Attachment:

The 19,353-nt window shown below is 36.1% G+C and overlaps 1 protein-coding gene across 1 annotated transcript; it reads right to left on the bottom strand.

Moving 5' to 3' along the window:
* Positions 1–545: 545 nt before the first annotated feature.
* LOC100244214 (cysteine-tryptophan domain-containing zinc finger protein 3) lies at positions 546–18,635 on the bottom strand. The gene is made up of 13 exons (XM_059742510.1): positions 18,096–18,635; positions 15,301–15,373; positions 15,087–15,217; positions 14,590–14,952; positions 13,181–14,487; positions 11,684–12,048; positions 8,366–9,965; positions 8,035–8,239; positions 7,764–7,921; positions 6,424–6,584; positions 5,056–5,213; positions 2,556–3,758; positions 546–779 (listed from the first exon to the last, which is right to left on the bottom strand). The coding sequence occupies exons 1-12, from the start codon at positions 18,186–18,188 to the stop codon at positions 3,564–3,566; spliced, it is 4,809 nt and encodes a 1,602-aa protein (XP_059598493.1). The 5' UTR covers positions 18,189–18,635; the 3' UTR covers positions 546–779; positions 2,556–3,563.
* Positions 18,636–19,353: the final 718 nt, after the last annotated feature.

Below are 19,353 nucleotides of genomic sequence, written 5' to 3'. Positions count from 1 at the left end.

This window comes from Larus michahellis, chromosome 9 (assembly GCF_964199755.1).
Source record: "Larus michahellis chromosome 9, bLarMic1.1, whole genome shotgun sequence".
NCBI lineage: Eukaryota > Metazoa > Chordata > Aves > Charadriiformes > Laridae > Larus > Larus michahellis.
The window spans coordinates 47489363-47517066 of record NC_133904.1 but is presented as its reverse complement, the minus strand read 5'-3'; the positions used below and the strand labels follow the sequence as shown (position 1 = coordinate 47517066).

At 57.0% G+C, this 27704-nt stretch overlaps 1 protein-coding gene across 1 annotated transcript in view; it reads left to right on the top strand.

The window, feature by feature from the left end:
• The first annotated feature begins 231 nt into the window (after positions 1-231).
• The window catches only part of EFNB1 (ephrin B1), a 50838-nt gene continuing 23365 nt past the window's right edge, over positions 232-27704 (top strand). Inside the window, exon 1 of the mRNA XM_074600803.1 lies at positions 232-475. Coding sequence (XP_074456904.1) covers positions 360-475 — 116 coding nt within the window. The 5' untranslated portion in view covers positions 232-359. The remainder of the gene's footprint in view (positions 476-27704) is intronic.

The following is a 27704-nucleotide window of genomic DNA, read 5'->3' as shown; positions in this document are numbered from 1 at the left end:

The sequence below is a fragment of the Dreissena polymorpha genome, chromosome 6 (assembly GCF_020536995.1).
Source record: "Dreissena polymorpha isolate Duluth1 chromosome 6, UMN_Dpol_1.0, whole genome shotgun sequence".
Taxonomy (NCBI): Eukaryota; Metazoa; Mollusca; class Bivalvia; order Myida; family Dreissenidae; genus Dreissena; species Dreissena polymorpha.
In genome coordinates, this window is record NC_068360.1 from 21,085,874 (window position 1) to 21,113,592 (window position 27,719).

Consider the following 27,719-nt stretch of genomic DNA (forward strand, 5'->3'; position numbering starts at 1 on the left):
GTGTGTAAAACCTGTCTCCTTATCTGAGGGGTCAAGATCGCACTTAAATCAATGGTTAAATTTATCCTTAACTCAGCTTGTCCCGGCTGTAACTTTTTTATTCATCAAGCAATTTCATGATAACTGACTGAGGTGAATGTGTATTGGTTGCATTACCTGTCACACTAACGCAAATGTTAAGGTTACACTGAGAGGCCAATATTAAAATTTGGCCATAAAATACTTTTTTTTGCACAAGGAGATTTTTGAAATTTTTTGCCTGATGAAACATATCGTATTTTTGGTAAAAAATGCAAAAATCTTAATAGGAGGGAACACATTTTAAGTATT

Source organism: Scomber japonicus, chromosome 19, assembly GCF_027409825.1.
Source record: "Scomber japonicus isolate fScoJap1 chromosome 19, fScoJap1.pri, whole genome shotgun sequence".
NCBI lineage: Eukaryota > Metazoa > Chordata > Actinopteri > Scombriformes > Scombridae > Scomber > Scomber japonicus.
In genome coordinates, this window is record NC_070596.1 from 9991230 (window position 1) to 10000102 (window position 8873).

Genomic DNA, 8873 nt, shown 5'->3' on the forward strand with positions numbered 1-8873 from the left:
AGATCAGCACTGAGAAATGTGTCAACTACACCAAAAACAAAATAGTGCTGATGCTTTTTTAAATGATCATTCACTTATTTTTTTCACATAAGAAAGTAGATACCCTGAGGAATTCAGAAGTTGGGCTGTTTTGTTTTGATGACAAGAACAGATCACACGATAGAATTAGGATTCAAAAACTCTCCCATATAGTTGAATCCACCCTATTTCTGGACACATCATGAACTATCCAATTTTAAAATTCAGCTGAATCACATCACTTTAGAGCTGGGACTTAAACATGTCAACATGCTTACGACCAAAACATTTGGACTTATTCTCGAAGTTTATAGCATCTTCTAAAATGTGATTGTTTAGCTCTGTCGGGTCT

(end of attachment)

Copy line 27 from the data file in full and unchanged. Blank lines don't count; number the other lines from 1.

AGATCAGCACTGAGAAATGTGTCAACTACACCAAAAACAAAATAGTGCTGATGCTTTTTTAAATGATCATTCACTTATTTTTTTCACATAAGAAAGTAGATACCCTGAGGAATTCAGAAGTTGGGCTGTTTTGTTTTGATGACAAGAACAGATCACACGATAGAATTAGGATTCAAAAACTCTCCCATATAGTTGAATCCACCCTATTTCTGGACACATCATGAACTATCCAATTTTAAAATTCAGCTGAATCACATCACTTTAGAGCTGGGACTTAAACATGTCAACATGCTTACGACCAAAACATTTGGACTTATTCTCGAAGTTTATAGCATCTTCTAAAATGTGATTGTTTAGCTCTGTCGGGTCT